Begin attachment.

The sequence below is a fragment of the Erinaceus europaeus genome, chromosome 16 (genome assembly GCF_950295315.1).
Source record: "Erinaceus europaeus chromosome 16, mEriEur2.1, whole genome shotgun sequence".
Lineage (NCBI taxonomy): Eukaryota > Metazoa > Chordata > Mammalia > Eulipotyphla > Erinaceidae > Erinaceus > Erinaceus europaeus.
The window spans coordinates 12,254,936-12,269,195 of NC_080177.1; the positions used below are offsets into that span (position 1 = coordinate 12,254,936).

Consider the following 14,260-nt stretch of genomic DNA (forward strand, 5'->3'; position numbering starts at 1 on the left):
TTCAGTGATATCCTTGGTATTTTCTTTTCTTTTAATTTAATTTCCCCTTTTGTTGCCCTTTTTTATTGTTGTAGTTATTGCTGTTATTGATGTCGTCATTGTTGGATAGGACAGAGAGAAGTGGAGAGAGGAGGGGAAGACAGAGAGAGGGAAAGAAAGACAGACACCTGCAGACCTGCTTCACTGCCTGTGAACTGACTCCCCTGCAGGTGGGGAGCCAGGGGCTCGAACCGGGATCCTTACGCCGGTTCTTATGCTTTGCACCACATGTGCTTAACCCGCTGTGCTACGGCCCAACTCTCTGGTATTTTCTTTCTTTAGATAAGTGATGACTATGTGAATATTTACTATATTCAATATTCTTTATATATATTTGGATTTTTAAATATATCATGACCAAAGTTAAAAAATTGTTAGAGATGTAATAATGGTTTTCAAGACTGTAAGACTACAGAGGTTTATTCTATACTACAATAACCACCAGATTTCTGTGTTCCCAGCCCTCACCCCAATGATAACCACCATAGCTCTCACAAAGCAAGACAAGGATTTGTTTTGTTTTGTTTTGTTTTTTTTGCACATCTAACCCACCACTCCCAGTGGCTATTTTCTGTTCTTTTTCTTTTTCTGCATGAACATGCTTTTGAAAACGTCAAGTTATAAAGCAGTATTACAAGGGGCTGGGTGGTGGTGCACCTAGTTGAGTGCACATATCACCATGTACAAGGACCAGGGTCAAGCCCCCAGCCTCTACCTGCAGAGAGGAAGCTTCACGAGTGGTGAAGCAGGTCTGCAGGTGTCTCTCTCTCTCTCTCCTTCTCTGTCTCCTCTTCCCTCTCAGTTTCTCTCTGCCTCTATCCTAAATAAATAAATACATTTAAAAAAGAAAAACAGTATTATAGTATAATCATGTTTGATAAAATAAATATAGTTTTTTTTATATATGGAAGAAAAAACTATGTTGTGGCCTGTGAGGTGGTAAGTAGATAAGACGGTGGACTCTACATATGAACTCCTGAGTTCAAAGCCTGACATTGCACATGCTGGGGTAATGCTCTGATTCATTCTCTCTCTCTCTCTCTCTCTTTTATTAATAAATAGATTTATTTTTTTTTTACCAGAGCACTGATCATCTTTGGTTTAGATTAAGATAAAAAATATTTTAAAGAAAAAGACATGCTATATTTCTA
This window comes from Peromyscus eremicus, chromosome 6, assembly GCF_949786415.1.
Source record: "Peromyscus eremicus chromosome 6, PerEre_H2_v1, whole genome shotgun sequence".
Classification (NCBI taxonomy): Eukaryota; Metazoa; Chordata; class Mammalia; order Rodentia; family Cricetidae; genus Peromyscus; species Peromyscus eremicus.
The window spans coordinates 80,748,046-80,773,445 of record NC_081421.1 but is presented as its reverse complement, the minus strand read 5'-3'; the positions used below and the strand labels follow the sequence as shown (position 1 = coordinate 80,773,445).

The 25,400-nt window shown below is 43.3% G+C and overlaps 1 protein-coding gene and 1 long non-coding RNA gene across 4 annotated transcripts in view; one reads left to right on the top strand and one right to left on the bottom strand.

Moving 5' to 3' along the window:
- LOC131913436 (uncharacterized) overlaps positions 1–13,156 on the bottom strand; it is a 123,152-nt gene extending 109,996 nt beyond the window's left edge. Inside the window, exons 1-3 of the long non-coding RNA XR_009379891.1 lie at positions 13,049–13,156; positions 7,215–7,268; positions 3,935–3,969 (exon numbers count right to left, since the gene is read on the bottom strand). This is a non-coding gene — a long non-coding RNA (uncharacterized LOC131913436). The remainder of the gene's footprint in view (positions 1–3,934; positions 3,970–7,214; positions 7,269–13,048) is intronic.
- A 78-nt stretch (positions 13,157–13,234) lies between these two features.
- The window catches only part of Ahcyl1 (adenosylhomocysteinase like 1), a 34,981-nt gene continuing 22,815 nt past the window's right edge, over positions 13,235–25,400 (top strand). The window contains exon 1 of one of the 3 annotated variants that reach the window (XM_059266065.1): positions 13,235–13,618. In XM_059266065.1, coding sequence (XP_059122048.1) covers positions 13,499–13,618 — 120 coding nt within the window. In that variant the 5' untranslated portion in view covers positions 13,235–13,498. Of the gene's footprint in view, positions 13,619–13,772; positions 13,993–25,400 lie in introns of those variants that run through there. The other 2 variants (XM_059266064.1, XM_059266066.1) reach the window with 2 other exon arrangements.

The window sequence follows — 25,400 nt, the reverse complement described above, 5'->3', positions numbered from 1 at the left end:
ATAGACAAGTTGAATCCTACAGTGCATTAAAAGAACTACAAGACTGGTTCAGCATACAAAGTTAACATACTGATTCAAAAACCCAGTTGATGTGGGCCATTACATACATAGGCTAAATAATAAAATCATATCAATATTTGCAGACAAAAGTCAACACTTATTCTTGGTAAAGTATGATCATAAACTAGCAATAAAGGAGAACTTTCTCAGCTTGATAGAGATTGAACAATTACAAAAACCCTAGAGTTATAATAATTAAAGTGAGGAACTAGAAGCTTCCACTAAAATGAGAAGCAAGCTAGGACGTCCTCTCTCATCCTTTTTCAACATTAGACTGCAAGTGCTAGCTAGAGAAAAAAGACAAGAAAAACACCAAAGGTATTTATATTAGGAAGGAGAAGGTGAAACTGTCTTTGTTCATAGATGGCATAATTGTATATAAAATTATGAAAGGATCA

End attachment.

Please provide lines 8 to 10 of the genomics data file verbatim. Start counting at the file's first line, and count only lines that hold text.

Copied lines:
Source record: "Peromyscus eremicus chromosome 6, PerEre_H2_v1, whole genome shotgun sequence".
Classification (NCBI taxonomy): Eukaryota; Metazoa; Chordata; class Mammalia; order Rodentia; family Cricetidae; genus Peromyscus; species Peromyscus eremicus.
The window spans coordinates 80,748,046-80,773,445 of record NC_081421.1 but is presented as its reverse complement, the minus strand read 5'-3'; the positions used below and the strand labels follow the sequence as shown (position 1 = coordinate 80,773,445).